— Miss Elliot's Girls • Mrs Mary Spring Corning

... thicken it with a knob of butter rolled in flour, which stir in till all is smooth. When it boils take off the fire, and put in your pieces of hake, set it back by the side of the fire to keep very hot, without boiling, for twenty-five minutes. Meanwhile mash some potatoes, and put it as a puree round a dish, pour the fish in the center, sprinkle on it chopped parsley. The liquor ought to ...
— The Belgian Cookbook • various various

... transport. I was sent back to Cambrai in a wagon with an armed guard of three, exclusive of the driver and the mounted N.C.O. I was very annoyed on being told that the latter would receive the Iron Cross, and tried to impress on them that my discovery was entirely due to the horse, who deserved a bran mash. It was bitterly cold and, on passing through every village, I was made to remove my coat to show the inhabitants that I was a prisoner. I was quite pleased when we ...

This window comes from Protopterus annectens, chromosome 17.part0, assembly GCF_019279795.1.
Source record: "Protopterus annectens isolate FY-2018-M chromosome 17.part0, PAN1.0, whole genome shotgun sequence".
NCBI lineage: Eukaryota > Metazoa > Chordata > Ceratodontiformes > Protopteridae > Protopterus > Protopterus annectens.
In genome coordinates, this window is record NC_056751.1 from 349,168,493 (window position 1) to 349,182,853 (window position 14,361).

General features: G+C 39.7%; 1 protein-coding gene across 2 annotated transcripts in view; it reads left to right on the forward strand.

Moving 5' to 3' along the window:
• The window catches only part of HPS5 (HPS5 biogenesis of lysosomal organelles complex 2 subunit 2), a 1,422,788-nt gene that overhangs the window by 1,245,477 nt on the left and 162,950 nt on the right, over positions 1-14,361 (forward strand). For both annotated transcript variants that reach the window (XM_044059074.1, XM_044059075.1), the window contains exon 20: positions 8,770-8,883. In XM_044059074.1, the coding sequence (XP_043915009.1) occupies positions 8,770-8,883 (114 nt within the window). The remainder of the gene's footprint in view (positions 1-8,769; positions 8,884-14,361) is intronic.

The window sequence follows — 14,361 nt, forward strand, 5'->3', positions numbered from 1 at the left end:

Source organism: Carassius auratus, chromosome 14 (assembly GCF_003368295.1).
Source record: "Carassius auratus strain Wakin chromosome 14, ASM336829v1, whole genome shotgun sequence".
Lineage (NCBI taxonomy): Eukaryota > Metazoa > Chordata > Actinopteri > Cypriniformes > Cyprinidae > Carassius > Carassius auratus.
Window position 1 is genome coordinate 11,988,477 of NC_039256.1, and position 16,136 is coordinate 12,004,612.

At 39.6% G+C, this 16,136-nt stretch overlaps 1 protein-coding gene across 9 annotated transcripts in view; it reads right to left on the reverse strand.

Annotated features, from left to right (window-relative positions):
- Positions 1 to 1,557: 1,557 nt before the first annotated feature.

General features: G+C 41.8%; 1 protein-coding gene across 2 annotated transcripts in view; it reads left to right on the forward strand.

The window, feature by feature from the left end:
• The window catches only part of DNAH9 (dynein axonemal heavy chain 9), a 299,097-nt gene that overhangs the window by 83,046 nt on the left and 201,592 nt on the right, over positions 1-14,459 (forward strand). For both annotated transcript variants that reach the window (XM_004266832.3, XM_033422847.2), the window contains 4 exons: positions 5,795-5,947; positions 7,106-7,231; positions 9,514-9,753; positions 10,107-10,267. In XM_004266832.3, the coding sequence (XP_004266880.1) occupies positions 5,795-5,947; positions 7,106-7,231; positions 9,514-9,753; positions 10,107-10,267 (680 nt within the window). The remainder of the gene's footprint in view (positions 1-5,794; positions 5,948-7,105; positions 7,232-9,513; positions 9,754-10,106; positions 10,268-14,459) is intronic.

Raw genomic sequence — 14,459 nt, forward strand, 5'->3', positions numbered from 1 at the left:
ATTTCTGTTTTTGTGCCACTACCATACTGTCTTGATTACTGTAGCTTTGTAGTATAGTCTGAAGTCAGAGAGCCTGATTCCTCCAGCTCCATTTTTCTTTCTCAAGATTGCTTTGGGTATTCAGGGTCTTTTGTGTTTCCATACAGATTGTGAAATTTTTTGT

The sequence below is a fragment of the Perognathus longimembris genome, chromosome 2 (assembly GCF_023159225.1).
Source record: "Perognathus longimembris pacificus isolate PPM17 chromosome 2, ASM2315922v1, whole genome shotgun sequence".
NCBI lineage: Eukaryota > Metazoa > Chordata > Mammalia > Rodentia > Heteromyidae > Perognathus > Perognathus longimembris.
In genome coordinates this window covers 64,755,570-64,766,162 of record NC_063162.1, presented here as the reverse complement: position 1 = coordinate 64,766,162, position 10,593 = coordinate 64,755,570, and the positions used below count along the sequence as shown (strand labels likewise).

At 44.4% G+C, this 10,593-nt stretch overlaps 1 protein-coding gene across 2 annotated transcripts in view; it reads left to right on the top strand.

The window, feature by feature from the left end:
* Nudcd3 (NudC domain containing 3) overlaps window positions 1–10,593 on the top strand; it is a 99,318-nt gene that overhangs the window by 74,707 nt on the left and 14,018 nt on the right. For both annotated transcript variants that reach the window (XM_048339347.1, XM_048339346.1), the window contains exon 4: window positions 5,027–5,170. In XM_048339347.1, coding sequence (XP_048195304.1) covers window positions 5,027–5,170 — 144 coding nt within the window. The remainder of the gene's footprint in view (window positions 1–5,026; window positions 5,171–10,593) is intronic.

— 'Brother Bosch', an Airman's Escape from Germany • Gerald Featherstone Knight

... Tom; but they'd be the better of a bran mash, or somethin' cumfable. I've spoke to the missus about it, and 'tis ready to put on ...
— Tom Brown at Oxford • Thomas Hughes

... out, and collars me by the scruff, and 'Into the sty with you!' says he; and into the sty I wint, and there they kep' me for a fortnit on bran mash and skim milk—and well ...
— The Blue Lagoon - A Romance • H. de Vere Stacpoole

... those inventions that came in among men afterwards; which I think were at the greatest about Abraham's time. Besides, he shews by this, that the other children of Shem, as Elam, Asshur, Lud and Aram, with Uz, Hul, Gether and Mash, went away with Nimrod, and the rest of that company, into idolatry, tyranny and other profaneness; so that only the line from Shem to Eber, and from thence to Abraham, &c. were the visible church ...